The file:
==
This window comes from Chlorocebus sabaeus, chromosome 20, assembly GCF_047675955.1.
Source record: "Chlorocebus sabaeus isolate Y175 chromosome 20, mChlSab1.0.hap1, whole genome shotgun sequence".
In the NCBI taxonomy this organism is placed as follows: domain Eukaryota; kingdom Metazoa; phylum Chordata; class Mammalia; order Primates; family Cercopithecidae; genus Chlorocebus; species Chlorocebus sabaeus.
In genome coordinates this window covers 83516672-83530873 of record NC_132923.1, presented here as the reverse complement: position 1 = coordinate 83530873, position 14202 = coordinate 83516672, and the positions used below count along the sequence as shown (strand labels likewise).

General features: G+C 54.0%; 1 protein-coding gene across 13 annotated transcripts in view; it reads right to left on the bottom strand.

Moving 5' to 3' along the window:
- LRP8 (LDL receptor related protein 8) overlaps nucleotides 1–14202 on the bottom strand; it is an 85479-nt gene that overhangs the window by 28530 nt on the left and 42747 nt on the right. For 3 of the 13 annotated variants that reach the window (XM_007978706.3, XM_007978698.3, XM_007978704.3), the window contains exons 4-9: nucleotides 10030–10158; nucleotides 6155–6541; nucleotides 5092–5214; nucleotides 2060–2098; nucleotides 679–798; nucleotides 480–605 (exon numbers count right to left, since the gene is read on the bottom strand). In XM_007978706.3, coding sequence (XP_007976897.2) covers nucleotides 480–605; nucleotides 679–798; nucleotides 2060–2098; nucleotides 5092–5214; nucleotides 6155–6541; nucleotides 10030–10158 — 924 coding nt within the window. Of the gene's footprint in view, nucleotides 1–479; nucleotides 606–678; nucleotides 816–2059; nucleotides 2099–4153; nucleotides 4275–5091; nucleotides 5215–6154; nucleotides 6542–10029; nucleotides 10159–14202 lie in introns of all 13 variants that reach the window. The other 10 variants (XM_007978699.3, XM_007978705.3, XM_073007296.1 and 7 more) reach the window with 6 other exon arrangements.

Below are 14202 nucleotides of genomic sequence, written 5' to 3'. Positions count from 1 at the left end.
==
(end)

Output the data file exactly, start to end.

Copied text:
This window comes from Chlorocebus sabaeus, chromosome 20, assembly GCF_047675955.1.
Source record: "Chlorocebus sabaeus isolate Y175 chromosome 20, mChlSab1.0.hap1, whole genome shotgun sequence".
In the NCBI taxonomy this organism is placed as follows: domain Eukaryota; kingdom Metazoa; phylum Chordata; class Mammalia; order Primates; family Cercopithecidae; genus Chlorocebus; species Chlorocebus sabaeus.
In genome coordinates this window covers 83516672-83530873 of record NC_132923.1, presented here as the reverse complement: position 1 = coordinate 83530873, position 14202 = coordinate 83516672, and the positions used below count along the sequence as shown (strand labels likewise).

General features: G+C 54.0%; 1 protein-coding gene across 13 annotated transcripts in view; it reads right to left on the bottom strand.

Moving 5' to 3' along the window:
- LRP8 (LDL receptor related protein 8) overlaps nucleotides 1–14202 on the bottom strand; it is an 85479-nt gene that overhangs the window by 28530 nt on the left and 42747 nt on the right. For 3 of the 13 annotated variants that reach the window (XM_007978706.3, XM_007978698.3, XM_007978704.3), the window contains exons 4-9: nucleotides 10030–10158; nucleotides 6155–6541; nucleotides 5092–5214; nucleotides 2060–2098; nucleotides 679–798; nucleotides 480–605 (exon numbers count right to left, since the gene is read on the bottom strand). In XM_007978706.3, coding sequence (XP_007976897.2) covers nucleotides 480–605; nucleotides 679–798; nucleotides 2060–2098; nucleotides 5092–5214; nucleotides 6155–6541; nucleotides 10030–10158 — 924 coding nt within the window. Of the gene's footprint in view, nucleotides 1–479; nucleotides 606–678; nucleotides 816–2059; nucleotides 2099–4153; nucleotides 4275–5091; nucleotides 5215–6154; nucleotides 6542–10029; nucleotides 10159–14202 lie in introns of all 13 variants that reach the window. The other 10 variants (XM_007978699.3, XM_007978705.3, XM_073007296.1 and 7 more) reach the window with 6 other exon arrangements.

Below are 14202 nucleotides of genomic sequence, written 5' to 3'. Positions count from 1 at the left end.